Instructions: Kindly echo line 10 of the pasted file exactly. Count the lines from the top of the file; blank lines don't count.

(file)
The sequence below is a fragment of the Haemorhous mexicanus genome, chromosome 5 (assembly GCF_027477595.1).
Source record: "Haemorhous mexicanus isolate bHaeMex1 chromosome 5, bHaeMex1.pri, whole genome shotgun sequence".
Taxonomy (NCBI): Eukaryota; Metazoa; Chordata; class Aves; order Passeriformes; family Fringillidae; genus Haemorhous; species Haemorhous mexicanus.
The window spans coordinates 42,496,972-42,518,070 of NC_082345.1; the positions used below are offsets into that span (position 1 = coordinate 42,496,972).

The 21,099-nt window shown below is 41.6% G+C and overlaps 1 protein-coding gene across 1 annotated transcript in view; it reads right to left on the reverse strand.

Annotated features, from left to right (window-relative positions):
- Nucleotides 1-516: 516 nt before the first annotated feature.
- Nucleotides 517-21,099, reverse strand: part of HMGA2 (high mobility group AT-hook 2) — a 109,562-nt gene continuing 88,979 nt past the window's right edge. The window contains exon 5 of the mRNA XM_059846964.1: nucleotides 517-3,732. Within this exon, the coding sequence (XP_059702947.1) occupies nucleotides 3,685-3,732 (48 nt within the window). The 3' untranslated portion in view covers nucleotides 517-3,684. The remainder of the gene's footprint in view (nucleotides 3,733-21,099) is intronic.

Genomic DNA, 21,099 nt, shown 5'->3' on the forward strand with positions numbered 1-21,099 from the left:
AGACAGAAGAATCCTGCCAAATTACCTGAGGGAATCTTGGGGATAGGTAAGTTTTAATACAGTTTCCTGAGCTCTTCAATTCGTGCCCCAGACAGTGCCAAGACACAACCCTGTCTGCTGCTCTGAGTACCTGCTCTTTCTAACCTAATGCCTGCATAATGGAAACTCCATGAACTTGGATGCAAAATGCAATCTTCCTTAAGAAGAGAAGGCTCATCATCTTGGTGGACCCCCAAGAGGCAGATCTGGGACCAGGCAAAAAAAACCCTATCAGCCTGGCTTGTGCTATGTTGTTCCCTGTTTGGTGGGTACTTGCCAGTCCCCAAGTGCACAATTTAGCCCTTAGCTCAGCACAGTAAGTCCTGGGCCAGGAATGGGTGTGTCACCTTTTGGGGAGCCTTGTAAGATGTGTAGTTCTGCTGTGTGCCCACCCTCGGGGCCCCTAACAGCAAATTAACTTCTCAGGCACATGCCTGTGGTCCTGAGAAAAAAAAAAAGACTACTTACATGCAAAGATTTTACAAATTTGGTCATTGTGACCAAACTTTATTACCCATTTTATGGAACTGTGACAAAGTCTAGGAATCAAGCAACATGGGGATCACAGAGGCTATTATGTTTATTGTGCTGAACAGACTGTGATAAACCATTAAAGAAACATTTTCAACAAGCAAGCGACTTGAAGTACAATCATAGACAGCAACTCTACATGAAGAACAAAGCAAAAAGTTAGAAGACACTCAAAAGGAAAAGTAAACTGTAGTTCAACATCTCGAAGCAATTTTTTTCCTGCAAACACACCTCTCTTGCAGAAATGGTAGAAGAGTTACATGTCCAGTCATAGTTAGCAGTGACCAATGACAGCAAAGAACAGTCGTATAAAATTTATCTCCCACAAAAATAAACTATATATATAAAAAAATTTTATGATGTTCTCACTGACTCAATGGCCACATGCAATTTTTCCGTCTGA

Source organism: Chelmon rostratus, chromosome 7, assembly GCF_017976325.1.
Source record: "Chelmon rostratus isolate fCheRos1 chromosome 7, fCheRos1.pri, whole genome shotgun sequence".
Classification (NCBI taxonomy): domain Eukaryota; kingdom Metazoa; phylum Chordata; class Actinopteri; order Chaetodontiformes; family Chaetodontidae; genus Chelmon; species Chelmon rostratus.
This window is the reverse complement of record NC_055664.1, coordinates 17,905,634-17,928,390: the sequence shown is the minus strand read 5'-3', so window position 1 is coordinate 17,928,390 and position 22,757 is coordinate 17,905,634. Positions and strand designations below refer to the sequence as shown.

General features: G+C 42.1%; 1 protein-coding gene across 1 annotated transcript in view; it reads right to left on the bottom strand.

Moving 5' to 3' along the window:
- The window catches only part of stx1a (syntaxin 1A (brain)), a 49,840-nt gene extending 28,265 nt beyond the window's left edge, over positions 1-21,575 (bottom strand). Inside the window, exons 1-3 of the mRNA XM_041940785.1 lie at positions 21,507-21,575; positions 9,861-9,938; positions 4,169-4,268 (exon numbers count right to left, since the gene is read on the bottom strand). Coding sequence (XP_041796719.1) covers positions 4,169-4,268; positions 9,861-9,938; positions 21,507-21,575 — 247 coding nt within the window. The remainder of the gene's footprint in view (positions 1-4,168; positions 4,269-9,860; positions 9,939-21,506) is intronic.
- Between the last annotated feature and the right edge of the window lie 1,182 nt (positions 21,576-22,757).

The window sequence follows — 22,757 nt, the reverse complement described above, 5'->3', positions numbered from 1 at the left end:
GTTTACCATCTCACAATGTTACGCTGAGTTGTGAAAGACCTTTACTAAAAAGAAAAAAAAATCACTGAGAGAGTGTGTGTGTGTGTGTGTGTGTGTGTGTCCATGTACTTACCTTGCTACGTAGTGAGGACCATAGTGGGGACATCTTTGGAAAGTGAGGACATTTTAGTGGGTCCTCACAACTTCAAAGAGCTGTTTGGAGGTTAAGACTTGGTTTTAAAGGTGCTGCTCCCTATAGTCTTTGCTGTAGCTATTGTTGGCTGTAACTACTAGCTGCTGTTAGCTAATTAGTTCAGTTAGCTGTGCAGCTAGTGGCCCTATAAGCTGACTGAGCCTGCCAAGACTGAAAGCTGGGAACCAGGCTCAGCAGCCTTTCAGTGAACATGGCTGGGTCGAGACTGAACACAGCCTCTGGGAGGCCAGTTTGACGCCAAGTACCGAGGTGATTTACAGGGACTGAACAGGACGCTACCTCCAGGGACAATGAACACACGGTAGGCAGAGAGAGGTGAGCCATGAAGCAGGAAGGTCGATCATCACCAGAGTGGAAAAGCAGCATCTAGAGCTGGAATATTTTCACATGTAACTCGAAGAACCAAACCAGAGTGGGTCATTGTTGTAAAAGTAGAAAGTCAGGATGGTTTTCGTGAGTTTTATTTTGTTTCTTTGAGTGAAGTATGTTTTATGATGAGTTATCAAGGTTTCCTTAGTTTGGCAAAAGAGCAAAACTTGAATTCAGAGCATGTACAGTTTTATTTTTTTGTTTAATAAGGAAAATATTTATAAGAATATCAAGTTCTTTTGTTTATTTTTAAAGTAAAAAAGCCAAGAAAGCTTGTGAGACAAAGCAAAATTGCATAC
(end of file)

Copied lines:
AGACAGAAGAATCCTGCCAAATTACCTGAGGGAATCTTGGGGATAGGTAAGTTTTAATACAGTTTCCTGAGCTCTTCAATTCGTGCCCCAGACAGTGCCAAGACACAACCCTGTCTGCTGCTCTGAGTACCTGCTCTTTCTAACCTAATGCCTGCATAATGGAAACTCCATGAACTTGGATGCAAAATGCAATCTTCCTTAAGAAGAGAAGGCTCATCATCTTGGTGGACCCCCAAGAGGCAGATCTGGGACCAGGCAAAAAAAACCCTATCAGCCTGGCTTGTGCTATGTTGTTCCCTGTTTGGTGGGTACTTGCCAGTCCCCAAGTGCACAATTTAGCCCTTAGCTCAGCACAGTAAGTCCTGGGCCAGGAATGGGTGTGTCACCTTTTGGGGAGCCTTGTAAGATGTGTAGTTCTGCTGTGTGCCCACCCTCGGGGCCCCTAACAGCAAATTAACTTCTCAGGCACATGCCTGTGGTCCTGAGAAAAAAAAAAAGACTACTTACATGCAAAGATTTTACAAATTTGGTCATTGTGACCAAACTTTATTACCCATTTTATGGAACTGTGACAAAGTCTAGGAATCAAGCAACATGGGGATCACAGAGGCTATTATGTTTATTGTGCTGAACAGACTGTGATAAACCATTAAAGAAACATTTTCAACAAGCAAGCGACTTGAAGTACAATCATAGACAGCAACTCTACATGAAGAACAAAGCAAAAAGTTAGAAGACACTCAAAAGGAAAAGTAAACTGTAGTTCAACATCTCGAAGCAATTTTTTTCCTGCAAACACACCTCTCTTGCAGAAATGGTAGAAGAGTTACATGTCCAGTCATAGTTAGCAGTGACCAATGACAGCAAAGAACAGTCGTATAAAATTTATCTCCCACAAAAATAAACTATATATATAAAAAAATTTTATGATGTTCTCACTGACTCAATGGCCACATGCAATTTTTCCGTCTGA